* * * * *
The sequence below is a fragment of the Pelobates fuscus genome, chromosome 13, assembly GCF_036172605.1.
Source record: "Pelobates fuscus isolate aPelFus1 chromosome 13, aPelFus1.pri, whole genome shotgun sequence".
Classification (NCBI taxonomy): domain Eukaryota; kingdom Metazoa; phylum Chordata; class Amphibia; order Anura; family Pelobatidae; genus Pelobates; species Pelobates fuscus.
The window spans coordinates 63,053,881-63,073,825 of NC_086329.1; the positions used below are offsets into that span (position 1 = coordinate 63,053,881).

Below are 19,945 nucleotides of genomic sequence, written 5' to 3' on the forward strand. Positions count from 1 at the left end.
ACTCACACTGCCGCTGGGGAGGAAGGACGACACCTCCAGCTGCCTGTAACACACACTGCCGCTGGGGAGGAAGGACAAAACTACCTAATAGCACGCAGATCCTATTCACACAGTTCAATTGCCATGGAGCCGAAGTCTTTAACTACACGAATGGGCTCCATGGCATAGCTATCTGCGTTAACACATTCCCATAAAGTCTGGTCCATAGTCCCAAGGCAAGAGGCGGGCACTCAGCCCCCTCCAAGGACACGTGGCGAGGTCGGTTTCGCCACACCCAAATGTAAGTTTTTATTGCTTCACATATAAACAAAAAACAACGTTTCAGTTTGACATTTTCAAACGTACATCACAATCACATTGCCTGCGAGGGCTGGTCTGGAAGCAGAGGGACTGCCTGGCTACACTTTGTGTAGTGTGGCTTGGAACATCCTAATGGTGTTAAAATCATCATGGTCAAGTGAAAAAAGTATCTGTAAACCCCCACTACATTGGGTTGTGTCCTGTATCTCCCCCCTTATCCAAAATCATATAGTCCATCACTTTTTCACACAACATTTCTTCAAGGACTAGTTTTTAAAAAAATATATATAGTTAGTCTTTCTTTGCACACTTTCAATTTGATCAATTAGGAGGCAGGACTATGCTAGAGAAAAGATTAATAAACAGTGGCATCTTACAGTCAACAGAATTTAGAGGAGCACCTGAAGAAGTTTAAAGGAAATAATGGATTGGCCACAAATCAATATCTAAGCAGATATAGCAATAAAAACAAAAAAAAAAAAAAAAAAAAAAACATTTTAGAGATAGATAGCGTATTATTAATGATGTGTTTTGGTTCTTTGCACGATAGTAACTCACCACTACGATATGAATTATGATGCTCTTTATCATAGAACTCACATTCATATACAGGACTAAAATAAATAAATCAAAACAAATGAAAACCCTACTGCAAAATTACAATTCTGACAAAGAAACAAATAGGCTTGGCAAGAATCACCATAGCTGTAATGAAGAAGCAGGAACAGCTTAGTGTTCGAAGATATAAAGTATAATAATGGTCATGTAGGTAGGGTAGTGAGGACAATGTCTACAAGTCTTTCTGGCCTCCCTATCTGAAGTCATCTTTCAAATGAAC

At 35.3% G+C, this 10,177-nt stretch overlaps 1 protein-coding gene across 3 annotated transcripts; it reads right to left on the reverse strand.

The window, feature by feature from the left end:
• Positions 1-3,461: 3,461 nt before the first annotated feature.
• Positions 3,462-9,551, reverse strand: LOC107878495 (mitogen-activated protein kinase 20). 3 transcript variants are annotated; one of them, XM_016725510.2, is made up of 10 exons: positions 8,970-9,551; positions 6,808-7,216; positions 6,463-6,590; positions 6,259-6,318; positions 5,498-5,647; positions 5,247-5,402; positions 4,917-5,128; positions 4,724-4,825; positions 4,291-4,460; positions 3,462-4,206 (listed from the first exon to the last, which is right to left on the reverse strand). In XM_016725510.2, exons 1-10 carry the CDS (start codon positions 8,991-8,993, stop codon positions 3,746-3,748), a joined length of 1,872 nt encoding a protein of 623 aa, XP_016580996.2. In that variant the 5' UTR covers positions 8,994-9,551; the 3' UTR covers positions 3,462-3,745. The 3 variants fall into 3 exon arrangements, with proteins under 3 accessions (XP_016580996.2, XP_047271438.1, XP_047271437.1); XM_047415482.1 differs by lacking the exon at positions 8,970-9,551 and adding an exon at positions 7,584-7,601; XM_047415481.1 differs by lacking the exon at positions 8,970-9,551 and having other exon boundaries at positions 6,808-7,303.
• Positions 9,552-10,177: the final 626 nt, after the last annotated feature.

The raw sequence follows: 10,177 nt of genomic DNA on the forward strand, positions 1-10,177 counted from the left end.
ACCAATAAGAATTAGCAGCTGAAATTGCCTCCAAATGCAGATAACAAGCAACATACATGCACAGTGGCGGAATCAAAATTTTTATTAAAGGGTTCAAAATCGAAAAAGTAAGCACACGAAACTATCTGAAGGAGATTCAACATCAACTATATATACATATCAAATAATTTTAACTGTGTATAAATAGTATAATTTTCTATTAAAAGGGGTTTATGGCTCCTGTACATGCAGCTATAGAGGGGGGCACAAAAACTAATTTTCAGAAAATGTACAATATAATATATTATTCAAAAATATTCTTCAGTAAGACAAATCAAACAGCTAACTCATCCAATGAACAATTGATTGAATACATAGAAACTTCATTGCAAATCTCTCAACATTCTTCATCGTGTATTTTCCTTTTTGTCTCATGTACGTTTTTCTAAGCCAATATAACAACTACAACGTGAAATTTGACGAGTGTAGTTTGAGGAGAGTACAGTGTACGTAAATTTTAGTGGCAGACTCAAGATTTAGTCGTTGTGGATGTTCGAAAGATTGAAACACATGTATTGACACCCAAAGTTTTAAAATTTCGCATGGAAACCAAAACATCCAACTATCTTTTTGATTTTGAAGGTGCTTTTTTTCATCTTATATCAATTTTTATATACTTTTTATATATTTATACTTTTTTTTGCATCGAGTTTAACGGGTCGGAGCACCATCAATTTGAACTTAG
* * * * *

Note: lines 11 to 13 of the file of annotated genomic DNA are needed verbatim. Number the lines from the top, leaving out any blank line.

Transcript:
• Positions 9,552-10,177: the final 626 nt, after the last annotated feature.

The raw sequence follows: 10,177 nt of genomic DNA on the forward strand, positions 1-10,177 counted from the left end.
ACCAATAAGAATTAGCAGCTGAAATTGCCTCCAAATGCAGATAACAAGCAACATACATGCACAGTGGCGGAATCAAAATTTTTATTAAAGGGTTCAAAATCGAAAAAGTAAGCACACGAAACTATCTGAAGGAGATTCAACATCAACTATATATACATATCAAATAATTTTAACTGTGTATAAATAGTATAATTTTCTATTAAAAGGGGTTTATGGCTCCTGTACATGCAGCTATAGAGGGGGGCACAAAAACTAATTTTCAGAAAATGTACAATATAATATATTATTCAAAAATATTCTTCAGTAAGACAAATCAAACAGCTAACTCATCCAATGAACAATTGATTGAATACATAGAAACTTCATTGCAAATCTCTCAACATTCTTCATCGTGTATTTTCCTTTTTGTCTCATGTACGTTTTTCTAAGCCAATATAACAACTACAACGTGAAATTTGACGAGTGTAGTTTGAGGAGAGTACAGTGTACGTAAATTTTAGTGGCAGACTCAAGATTTAGTCGTTGTGGATGTTCGAAAGATTGAAACACATGTATTGACACCCAAAGTTTTAAAATTTCGCATGGAAACCAAAACATCCAACTATCTTTTTGATTTTGAAGGTGCTTTTTTTCATCTTATATCAATTTTTATATACTTTTTATATATTTATACTTTTTTTTGCATCGAGTTTAACGGGTCGGAGCACCATCAATTTGAACTTAG